Tuesday, March 07, 2006

Perpetual Travel

I'm interested to know just how many Perpetual Travellers (PTs) there are out there.

I like to keep things simple, so I define a PT as someone who doesn't stay in the same place for more than 6-12 months I guess. Of course, there maybe plenty of PTs who decide to base themselves from one place for a few years. And I don't see why someone can't be a PT for just a year or two, before returning to a more conventional way of life.

Advancements in technology make it relatively simple to manage your life from anywhere in the world. This needn't exclude your professional life, I am fortunate to be able to pursue my career exclusively via the internet. As technology continues to advance so many more will be able work from anywhere they chose. Wi-Fi, easily available broadband and eventually even Wi-max are making simultaneous work and travel open to an ever growing community.

I anticipate a big jump in the Perpetual Traveller population over the coming years.

I'm giving thought to building a website designed for an online Perpetual Travel community. A place where people could share experiences, ideas, advice on all things PT. I can't find such a place online, if anyone else can please comment here. If registered a domain name and expect to go live with a non-commercial website within a week or two.

For those out there looking to figure out what is required to be a Perpetual Traveller I can only really define my formula, it's below and I hope it helps. For other opinions on what's needed to be a Perpetual Traveller check my links section.

My PT formula


Mortgage free with savings of US$50,000
Passport, Credit Card(s), Drivers Licence all registered to UK address of immeadiate family member.
Neteller.com account for global ATM card and online (work) transactions.
Good Laptop + Accessories
Good Rucksack (50litres is plenty for me) filled with clothes etc (Tshirts mostly!)

That's it, that's all it took for me. I look to live as good a lifestyle as possible on US$40/day. I find I can do that, certainly in South America. Rent (with all bills inc) on a sort-of-luxury studio flat with a shared pool is $20/day. The rest I spend on food/smokes/drinks etc. I'll post some pics to show you what you can get in BA for this.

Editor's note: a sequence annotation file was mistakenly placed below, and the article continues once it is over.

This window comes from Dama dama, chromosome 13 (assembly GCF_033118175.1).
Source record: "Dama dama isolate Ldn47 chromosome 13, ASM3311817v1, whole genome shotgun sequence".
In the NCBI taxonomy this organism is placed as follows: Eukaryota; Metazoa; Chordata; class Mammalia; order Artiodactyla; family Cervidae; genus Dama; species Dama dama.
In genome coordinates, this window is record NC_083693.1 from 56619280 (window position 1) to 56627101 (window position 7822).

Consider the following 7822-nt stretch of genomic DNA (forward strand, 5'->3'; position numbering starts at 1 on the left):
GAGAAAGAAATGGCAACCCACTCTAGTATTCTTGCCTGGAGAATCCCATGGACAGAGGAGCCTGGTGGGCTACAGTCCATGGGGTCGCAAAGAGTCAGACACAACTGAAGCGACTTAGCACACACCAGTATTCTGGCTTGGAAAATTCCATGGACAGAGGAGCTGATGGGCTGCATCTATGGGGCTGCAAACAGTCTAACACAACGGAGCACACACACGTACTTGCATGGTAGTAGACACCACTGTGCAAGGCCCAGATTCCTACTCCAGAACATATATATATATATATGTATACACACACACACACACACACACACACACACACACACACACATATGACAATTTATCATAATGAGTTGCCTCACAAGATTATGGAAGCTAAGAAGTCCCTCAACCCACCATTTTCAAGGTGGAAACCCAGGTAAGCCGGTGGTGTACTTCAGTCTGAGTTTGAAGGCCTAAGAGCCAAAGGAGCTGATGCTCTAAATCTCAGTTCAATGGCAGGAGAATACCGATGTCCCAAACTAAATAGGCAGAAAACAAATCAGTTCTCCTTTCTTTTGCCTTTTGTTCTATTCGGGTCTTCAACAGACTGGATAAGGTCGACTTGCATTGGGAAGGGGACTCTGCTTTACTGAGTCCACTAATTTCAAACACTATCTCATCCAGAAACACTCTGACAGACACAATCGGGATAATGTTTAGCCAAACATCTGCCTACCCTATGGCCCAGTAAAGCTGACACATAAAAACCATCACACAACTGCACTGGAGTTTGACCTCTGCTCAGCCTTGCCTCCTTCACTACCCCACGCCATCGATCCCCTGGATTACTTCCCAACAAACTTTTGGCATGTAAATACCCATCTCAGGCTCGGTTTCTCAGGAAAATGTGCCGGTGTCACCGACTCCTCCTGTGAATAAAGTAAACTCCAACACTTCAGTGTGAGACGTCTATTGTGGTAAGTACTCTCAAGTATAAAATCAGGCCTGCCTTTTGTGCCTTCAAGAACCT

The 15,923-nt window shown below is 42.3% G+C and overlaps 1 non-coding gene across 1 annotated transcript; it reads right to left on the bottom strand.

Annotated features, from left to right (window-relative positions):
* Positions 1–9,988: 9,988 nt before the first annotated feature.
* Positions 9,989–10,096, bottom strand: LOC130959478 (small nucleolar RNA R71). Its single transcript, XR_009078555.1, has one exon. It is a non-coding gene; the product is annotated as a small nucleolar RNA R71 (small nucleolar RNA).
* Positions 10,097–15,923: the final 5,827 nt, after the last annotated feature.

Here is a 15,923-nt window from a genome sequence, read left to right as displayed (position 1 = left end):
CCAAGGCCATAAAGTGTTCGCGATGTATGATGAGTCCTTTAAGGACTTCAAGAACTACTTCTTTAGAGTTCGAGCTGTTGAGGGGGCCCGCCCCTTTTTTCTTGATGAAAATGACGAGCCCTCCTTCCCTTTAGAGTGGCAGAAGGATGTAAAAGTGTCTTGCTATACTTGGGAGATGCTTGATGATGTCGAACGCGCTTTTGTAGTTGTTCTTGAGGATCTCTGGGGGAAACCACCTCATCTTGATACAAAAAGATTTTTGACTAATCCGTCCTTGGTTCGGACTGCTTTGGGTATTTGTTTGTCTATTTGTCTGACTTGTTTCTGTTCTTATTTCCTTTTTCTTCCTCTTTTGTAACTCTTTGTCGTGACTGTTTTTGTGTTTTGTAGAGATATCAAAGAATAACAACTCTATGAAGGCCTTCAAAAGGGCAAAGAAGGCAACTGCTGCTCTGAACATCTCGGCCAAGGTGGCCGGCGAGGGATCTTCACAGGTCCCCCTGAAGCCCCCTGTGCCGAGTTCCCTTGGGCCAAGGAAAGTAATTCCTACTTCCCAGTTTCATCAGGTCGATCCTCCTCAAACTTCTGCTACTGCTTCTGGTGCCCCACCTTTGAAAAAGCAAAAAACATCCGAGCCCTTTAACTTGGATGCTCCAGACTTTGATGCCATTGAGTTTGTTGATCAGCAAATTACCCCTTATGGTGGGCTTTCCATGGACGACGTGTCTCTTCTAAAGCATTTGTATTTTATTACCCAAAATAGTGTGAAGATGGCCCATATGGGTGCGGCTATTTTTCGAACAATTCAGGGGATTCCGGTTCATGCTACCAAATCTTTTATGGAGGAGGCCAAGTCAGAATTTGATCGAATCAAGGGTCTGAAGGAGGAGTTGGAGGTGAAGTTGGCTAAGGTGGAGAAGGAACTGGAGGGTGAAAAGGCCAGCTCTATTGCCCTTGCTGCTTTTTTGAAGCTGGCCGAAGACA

To some $50K is a lot, to others it's not so much. To be honest the amount is almost irrelevant. Everyone's different, some can survive on US$5k per year and are confident to travel wit a small amount of capital saved. Others need enough to get by for a couple of months before finding a suitable source of income. Others have a lump sum saved and want to make it last as long as possible, sort of semi-retired. Yet more will have made sufficient to retire early.

For me, I figure I can travel and work at the same time. I want my savings to be edging UP not down, so I continue to logon most days, play some poker here and there. It's working for me. Others will have their own ideas of ways to make Perpetual Travel possible for themselves.

Enough for now.

Until next time: Be well

P_T

18 comments:

boar said...

I would certainly call myself a perpetual traveller. I have also managed to make a decent living on the back of online gaming, sport and horse racing in my case. I would agree with your figures if you can survive on 40 bucks a day -as I travel far more my daily expenditure would be far higher.
Strangely enough I have come to the conclusion that BA may currently be the best value city in the world. I am currently in New Zealand and heading to Argentina in 2 weeks time.

Perpetual_Traveller said...

Hi boar

Thanks for your comment.

Getting from A to B certainly gets expensive, so yeah, $40 USD isn't realistic in many parts of the world. $40/day definitely is do-able in BA. I should really summarise my cost of living here, it may give a little insight for others contemplatng visiting.

NZ is beautiful. If you get to Buenos Aires drop me a comment, maybe we could meet up?

PT

Paul said...

For many the "prior taxpayer" interpretation of PT is important. In my case one spur of my "peripatetic tourism" is the desire to pay less tax and to do so entirely legally. Through some hard work and a lucky investment I find myself with enough capital to be able to live on less than the tax I save by not being in any one place long enough to be considered tax resident. I supplement my investment income with automated trading on betting exchanges and a little computer consultancy from time to time. The extra cash goes on luxuries such as learning to fly, business class travel, comfortable accomodation. Notionally I live in the Bahamas but I spend most of my time in New Zealand and the UK with "holidays" in other countries added in. The UK tax resident rule is no more than 90 days a year on average, the NZ rule is up to 183 days a year. Spain & South Africa are similar. Owning fixed property is, in many countries, one way to become tax resident. So I rent. That way I also avoid the admin of rates & services. With the exception of a motorcycle all I own fits into a wheeled suitcase. Not a rucksack!

Perpetual_Traveller said...

Hi Paul

I'd imagine the tax benefit of Permanent Tourism is the primary attraction for the majority of current PTs.